My brother and I ran these two decks against the first scenario, and it was literally like night and day from our first sessions with the core decks.  We had fists full of cards, tons of resources, were able to plow through quests and creatures alike.  I was routinely questing with 10+ Willpower (that's a lot, if you haven't played the game) and he could easily chop down even the most ferocious beasties in a couple of turns, max.  I think Gimli finished the game with 7 attack (again, that's a lot.)

Our threat was still in the mid-thirties, and we never really felt like we were in danger.  Contrast that to our attempt at playing with just a pair of the core set decks, and from turn twoBeravor on we were scrambling for our lives.

I know that the base quest is meant to be something you can stomp all over once you start tweaking your decks--it's rated a "3 of 10" in terms of difficulty.  I get that.  However, it does make me realize that the core decks are fairly rotten in terms of quality.  That's disappointing to a degree.  We're not buying random booster packs here...but we're seeing limitations of card distribution in other ways.  At the very least, we're not beholden to random packs, so that's a plus for certain.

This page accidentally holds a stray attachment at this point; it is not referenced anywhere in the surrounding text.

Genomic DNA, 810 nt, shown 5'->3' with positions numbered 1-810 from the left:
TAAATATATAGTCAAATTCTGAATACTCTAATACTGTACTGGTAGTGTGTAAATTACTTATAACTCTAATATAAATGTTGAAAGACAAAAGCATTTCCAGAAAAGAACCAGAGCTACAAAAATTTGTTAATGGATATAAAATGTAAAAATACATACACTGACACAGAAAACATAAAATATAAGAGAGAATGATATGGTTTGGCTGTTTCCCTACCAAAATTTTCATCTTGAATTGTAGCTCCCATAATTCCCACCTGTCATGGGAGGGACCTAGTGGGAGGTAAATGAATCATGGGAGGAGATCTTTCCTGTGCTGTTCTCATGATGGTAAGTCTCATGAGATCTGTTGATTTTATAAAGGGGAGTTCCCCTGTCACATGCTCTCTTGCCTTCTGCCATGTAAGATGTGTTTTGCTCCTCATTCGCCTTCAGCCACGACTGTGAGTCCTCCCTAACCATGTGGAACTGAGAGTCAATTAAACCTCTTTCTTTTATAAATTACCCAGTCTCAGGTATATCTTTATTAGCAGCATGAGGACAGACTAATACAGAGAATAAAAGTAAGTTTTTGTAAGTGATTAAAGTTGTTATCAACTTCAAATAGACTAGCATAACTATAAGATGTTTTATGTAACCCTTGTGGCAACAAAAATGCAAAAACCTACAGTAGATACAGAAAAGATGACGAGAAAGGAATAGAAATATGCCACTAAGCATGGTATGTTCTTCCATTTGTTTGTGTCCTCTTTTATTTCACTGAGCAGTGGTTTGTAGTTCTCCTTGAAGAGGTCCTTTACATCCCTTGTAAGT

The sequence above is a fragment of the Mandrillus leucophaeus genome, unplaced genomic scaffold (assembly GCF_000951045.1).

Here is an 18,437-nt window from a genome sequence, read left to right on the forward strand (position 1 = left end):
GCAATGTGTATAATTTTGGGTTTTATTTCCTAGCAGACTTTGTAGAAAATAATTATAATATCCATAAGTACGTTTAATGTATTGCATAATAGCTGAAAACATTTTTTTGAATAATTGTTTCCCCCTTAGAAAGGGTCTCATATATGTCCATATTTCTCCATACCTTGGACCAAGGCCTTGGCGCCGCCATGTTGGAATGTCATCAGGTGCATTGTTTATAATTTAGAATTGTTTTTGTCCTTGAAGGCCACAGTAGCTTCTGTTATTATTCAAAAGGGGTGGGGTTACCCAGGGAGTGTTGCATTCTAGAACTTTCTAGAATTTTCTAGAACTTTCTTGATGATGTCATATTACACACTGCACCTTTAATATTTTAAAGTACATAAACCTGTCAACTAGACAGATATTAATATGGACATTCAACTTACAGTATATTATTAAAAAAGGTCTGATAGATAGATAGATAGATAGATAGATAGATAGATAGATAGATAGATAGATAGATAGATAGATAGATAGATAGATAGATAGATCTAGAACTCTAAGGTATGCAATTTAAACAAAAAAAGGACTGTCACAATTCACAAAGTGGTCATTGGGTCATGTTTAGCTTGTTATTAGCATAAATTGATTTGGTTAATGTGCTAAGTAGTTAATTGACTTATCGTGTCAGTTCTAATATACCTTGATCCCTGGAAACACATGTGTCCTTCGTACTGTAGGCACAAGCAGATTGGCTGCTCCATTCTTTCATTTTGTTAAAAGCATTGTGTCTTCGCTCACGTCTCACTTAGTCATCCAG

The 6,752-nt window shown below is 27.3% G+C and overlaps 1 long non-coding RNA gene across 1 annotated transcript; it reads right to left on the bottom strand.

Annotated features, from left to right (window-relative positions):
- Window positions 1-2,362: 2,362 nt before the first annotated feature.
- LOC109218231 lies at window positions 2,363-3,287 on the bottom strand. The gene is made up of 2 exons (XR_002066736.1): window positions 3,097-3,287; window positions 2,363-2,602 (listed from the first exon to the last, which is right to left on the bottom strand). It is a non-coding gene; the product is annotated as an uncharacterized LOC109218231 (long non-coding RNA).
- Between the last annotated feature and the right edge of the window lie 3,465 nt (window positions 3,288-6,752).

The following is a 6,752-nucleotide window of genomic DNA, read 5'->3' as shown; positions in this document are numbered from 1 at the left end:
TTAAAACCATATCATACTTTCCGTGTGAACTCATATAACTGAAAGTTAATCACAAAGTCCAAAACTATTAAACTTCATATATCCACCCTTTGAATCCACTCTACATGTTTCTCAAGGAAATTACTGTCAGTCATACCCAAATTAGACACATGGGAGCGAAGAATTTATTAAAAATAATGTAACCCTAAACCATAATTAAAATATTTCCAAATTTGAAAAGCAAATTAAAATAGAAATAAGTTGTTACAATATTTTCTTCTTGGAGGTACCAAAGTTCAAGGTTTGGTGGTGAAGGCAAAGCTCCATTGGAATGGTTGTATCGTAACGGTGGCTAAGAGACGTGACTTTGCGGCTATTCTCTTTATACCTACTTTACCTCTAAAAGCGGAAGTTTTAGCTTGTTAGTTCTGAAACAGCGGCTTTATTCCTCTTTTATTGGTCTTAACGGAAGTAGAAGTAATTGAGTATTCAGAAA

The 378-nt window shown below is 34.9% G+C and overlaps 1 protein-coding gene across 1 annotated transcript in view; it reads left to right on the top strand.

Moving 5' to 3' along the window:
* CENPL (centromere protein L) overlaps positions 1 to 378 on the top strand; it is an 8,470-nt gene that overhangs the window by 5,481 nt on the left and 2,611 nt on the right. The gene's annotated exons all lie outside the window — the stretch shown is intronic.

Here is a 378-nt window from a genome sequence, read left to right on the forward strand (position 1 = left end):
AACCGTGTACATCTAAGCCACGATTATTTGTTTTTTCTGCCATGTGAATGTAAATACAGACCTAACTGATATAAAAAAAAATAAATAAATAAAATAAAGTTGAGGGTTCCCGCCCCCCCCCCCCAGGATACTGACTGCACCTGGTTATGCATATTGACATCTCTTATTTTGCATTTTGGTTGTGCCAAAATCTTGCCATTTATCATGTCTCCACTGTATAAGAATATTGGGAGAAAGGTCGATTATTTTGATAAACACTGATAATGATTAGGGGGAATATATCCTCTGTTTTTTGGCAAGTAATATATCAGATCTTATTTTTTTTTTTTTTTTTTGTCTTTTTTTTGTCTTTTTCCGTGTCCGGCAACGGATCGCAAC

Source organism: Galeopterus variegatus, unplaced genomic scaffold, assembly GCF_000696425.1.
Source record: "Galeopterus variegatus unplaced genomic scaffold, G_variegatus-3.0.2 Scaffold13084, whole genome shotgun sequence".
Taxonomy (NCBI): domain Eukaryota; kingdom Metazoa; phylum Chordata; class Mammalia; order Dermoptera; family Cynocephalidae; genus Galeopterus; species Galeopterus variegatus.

I like the game though.  I like working together, I like customizing the decks, and the artwork on these cards is just flat-out gorgeous.  There are plenty of card combos, and the card pool will keep expanding as they release their chapter packs.

I don't have the same initial "high" that I had when first playing Decipher's Lord of the Rings back in 2001, but I have a strong feeling that, in the long run and given the histories of both companies, this will fare much better in the long run.  I'm willing to enjoy the ride for now.